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2001 Aldo Conterno Barbera d'Alba Conca Tre Pile
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89 Points | Stephen Tanzer's IWC - November/December 2004

($40; aged in 70% new barriques for 12 months following fermentation in stainless steel, up from 50% previously) Red-ruby. Crushed red berries, black cherry, licorice, flowers, nuts, mint and spicy oak on the nose. Juicy, fruit-driven and nicely del ineated, with sappy acidity contributing to the impression of cut. The oak spice adds complexity but does not dominate the wine. Finishes quite juicy, with very smooth tannins. "We look for acidity and freshness in this wine, not overconcentration," notes Giacomo.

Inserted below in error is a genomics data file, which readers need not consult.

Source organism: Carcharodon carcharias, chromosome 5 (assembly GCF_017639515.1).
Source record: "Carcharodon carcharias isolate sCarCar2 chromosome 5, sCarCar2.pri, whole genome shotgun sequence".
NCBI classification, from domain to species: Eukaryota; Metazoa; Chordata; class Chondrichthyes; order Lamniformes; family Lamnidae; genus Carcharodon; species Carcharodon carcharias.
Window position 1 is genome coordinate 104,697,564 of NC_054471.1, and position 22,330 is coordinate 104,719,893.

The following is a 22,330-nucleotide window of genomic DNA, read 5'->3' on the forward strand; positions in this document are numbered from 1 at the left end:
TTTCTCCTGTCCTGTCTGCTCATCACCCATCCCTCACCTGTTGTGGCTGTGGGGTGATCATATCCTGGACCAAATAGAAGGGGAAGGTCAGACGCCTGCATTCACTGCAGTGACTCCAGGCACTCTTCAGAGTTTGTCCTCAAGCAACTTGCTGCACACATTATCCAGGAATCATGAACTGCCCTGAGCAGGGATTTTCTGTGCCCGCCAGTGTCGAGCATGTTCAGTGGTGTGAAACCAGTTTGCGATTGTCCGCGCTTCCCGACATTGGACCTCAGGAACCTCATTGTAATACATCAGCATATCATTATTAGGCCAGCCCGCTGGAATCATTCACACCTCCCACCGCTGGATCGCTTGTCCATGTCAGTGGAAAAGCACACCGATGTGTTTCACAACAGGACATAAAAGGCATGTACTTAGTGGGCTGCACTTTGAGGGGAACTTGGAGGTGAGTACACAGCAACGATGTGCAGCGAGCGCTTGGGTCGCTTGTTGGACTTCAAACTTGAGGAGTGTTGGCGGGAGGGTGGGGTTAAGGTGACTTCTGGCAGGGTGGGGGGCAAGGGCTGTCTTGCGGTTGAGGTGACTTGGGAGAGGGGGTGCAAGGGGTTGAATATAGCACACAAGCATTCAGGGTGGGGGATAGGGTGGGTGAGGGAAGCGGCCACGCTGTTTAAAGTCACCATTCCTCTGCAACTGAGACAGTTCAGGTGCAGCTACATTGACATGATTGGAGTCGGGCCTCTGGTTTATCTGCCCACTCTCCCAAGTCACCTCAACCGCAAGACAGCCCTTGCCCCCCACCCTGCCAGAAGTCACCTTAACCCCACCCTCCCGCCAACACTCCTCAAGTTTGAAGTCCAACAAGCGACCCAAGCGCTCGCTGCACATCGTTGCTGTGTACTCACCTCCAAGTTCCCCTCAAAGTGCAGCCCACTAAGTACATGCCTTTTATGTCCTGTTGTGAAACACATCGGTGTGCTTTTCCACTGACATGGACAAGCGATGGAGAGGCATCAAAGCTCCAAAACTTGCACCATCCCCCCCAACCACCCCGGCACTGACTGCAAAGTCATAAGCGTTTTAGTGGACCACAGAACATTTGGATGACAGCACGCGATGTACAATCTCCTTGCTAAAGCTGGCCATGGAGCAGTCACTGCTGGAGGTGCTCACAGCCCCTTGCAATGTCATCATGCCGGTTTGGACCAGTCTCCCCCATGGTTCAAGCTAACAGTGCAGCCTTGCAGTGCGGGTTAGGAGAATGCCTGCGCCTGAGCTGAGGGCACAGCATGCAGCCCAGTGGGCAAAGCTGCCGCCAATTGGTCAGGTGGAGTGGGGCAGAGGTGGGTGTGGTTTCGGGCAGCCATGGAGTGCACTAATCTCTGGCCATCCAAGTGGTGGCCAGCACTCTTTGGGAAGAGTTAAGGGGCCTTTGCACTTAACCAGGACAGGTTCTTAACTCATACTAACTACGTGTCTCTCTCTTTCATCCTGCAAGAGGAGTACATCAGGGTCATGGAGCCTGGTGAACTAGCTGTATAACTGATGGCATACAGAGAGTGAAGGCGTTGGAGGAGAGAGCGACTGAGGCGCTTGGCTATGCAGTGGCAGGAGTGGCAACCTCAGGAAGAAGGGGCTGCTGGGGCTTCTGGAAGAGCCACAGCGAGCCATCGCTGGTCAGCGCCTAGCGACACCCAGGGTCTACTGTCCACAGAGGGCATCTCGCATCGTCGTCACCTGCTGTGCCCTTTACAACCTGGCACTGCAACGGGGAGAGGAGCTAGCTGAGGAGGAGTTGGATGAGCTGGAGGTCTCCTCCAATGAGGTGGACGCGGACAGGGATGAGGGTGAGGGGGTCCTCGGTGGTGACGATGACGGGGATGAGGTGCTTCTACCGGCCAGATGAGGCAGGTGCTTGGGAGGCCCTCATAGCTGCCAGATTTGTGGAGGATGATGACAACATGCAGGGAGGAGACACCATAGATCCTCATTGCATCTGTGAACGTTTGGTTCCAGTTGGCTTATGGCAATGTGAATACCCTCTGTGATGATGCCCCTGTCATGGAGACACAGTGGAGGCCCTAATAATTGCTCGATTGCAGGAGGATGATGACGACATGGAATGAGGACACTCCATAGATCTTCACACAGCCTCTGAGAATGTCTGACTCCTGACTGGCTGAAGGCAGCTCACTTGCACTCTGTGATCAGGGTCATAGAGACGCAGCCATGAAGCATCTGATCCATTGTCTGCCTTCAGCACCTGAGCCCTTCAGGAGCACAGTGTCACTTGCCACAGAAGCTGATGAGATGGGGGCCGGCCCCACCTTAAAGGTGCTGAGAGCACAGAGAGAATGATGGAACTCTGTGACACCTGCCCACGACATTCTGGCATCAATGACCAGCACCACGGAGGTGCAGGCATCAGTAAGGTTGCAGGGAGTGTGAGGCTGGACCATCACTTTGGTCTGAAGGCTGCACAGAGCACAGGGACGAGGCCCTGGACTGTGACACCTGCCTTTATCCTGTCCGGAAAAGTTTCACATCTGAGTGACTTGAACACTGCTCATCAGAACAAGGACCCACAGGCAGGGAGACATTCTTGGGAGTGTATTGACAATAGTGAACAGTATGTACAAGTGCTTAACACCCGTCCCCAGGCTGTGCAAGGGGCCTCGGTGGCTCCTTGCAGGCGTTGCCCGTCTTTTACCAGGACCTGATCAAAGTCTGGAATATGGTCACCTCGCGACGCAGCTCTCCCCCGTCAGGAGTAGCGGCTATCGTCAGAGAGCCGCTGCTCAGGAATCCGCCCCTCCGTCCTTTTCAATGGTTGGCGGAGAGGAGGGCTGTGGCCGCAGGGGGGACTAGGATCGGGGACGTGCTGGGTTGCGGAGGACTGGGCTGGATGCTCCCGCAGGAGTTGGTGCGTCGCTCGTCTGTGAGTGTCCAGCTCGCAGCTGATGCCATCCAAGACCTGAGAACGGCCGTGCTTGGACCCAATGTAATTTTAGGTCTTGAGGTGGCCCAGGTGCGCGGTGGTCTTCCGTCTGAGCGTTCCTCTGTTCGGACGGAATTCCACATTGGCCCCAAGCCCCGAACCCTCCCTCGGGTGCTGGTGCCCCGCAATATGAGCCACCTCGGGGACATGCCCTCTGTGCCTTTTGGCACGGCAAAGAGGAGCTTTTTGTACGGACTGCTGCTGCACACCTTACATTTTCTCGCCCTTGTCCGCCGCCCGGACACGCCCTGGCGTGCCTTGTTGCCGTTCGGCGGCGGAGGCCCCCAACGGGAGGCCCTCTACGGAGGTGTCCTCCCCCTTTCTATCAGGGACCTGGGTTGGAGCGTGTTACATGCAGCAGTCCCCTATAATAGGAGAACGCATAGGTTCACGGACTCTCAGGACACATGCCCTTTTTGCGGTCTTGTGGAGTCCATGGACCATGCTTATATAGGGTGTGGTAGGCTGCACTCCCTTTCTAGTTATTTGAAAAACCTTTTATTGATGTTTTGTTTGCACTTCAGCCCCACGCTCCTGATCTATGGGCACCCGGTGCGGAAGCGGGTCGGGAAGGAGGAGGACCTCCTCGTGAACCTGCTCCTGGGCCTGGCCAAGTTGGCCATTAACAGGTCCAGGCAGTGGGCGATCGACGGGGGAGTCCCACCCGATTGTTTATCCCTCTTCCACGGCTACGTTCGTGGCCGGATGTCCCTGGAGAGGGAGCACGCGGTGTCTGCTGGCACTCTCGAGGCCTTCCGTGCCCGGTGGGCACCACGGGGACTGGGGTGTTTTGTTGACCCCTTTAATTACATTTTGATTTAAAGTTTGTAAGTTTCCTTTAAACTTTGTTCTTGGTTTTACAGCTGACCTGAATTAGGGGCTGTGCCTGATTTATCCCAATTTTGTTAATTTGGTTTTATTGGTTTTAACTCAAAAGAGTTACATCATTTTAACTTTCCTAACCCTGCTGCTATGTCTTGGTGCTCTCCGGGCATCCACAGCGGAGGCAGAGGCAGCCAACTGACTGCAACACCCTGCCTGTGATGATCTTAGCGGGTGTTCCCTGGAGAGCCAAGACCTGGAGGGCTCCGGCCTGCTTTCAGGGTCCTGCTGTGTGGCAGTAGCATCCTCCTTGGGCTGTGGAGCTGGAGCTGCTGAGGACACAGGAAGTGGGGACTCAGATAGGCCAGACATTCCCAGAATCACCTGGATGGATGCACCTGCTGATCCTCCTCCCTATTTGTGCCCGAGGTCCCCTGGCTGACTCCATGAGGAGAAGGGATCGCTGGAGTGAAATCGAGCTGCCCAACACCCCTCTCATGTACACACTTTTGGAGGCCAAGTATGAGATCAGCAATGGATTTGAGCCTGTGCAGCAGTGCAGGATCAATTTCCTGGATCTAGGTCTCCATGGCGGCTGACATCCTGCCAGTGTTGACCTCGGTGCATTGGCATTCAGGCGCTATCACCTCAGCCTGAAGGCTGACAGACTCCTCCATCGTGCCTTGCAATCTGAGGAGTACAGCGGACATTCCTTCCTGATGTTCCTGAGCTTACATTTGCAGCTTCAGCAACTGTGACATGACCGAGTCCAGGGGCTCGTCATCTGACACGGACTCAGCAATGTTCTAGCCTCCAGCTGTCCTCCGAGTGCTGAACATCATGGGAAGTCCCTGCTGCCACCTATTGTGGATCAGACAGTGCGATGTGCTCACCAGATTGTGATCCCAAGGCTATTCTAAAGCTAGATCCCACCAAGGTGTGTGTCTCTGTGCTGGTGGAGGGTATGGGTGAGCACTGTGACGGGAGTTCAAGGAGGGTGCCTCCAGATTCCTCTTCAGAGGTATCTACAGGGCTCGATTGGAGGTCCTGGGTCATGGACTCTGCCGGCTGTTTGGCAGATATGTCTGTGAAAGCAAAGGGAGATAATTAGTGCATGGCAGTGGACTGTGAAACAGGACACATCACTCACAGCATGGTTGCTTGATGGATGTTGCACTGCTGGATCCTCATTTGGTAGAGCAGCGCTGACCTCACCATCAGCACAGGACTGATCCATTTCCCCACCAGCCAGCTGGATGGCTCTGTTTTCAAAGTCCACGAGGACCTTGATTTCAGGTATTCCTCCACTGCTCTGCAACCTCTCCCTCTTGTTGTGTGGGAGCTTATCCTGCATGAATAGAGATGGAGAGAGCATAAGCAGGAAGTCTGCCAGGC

88 Points | Wine Spectator
89 Points | Robert Parker's The Wine Advocate

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About Italy

Italy, like France, offers a world of wine styles within a single country: dry Italian white wines ranging from lively and minerally to powerful and full-bodied; cheap and cheerful Italian red wines in both a cooler, northern style and a richer, warmer southern style; structured, powerful reds capable of long aging in bottle; sparkling wines; sweet wines and dessert wines.
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Piedmont may be famous for its Nebbiolo-based wines, Barolo and Barbaresco, but the inhabitants of this region in Northwest Italy don't drink these big, tannic wines on an everyday basis. When it comes to a weekday dinner's accompaniment, they usually turn to Barbera (when not drinking the other everyday wine of the region, Dolcetto.) With this in mind, it's no surprise that...
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